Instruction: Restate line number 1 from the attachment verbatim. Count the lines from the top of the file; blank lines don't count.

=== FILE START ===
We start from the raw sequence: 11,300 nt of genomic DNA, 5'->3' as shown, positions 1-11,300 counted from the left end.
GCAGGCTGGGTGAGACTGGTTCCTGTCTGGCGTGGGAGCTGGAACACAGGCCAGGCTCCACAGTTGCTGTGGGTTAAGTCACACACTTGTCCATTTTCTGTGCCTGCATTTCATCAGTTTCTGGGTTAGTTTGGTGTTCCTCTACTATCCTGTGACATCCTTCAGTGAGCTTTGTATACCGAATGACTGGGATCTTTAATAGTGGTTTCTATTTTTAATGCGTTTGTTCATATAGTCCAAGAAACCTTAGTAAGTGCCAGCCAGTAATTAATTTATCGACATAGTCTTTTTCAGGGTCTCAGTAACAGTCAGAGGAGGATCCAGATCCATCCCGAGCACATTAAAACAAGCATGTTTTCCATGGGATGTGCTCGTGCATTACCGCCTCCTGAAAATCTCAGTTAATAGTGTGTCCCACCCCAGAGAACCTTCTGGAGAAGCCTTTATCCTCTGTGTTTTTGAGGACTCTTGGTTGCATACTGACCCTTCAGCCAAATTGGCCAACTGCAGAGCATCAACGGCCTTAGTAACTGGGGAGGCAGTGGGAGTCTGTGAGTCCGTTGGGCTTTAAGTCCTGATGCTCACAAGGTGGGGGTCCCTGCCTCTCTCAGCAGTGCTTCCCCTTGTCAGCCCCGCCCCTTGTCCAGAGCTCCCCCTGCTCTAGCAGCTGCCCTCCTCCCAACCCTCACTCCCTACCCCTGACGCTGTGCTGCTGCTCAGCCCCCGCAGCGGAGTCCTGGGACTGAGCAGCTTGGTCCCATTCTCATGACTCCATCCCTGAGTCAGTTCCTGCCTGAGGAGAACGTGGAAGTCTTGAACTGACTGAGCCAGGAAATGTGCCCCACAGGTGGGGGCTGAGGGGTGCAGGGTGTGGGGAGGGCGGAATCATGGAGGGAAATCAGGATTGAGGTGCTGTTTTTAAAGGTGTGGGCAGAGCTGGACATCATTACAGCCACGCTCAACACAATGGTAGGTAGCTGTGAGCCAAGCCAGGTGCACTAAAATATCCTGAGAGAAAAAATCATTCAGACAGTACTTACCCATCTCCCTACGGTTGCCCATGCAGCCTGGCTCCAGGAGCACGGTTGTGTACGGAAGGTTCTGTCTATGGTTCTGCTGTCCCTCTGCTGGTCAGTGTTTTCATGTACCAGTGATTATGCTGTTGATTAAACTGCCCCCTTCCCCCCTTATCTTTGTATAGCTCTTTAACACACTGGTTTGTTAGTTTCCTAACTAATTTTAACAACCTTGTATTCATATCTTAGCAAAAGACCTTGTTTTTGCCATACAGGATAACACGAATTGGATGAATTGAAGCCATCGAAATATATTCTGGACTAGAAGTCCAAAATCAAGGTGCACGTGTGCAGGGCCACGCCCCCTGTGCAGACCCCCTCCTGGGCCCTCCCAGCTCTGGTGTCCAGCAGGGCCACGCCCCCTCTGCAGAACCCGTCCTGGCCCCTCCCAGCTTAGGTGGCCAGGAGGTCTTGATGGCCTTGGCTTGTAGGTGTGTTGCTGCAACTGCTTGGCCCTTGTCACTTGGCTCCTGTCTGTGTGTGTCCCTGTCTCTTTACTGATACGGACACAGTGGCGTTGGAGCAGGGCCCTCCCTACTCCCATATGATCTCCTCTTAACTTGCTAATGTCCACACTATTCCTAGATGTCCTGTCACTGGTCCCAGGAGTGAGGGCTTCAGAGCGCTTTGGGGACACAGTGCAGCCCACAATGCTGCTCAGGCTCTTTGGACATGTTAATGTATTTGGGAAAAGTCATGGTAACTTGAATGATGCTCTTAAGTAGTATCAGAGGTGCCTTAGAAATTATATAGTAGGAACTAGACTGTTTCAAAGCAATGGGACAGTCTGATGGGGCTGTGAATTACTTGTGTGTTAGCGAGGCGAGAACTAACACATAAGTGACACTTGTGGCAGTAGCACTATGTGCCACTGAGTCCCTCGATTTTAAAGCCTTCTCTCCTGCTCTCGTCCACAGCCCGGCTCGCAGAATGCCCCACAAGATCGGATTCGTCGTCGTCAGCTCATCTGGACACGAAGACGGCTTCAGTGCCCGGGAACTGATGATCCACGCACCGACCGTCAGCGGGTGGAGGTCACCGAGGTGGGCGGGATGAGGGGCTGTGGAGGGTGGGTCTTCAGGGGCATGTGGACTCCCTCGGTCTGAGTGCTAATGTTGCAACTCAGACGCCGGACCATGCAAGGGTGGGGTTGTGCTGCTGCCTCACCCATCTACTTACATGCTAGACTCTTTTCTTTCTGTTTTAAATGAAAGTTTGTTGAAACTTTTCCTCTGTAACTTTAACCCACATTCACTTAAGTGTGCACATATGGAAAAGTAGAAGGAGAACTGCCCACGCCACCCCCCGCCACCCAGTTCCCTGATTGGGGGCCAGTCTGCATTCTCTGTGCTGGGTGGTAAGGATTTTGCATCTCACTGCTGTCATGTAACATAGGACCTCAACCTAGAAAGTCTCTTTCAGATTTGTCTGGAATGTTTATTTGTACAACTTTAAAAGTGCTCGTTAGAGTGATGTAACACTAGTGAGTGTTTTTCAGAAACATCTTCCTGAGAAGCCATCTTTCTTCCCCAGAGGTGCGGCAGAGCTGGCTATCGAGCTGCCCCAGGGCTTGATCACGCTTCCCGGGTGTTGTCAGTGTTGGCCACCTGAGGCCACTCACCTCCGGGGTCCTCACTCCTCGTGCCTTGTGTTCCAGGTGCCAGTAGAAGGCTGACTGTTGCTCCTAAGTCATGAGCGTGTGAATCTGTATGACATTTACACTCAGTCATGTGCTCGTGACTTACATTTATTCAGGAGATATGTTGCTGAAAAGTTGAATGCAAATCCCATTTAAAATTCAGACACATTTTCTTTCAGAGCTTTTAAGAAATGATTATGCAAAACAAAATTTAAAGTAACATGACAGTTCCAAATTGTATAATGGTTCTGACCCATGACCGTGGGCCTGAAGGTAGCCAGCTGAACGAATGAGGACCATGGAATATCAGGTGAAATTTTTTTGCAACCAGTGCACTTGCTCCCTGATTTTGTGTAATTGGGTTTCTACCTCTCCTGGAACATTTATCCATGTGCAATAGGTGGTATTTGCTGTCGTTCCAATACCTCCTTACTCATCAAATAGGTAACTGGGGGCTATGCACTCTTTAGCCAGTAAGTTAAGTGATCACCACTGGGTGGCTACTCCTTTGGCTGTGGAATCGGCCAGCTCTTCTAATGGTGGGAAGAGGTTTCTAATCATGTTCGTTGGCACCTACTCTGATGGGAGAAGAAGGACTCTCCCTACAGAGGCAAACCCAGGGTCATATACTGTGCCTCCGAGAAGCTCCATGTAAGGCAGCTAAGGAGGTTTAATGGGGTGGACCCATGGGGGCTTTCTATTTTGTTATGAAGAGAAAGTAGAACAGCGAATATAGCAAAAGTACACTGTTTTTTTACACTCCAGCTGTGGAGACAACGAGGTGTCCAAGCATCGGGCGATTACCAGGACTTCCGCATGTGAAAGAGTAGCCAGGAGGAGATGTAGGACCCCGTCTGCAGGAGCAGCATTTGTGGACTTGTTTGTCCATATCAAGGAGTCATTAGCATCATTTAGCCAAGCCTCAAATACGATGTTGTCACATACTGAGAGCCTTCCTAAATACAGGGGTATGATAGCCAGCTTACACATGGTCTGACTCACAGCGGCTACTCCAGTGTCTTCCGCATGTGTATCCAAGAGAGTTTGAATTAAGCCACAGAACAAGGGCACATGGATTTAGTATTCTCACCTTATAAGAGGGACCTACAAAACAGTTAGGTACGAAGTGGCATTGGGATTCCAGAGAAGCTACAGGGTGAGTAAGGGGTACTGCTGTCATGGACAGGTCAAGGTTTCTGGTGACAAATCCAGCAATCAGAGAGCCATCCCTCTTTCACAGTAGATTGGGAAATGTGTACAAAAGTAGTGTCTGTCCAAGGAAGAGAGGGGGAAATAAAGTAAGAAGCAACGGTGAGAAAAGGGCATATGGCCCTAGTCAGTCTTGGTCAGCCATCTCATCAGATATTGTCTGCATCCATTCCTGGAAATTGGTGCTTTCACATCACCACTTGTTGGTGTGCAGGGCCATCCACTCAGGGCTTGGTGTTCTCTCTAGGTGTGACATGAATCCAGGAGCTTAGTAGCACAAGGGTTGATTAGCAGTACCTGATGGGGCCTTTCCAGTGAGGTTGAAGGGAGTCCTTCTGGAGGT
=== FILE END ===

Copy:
We start from the raw sequence: 11,300 nt of genomic DNA, 5'->3' as shown, positions 1-11,300 counted from the left end.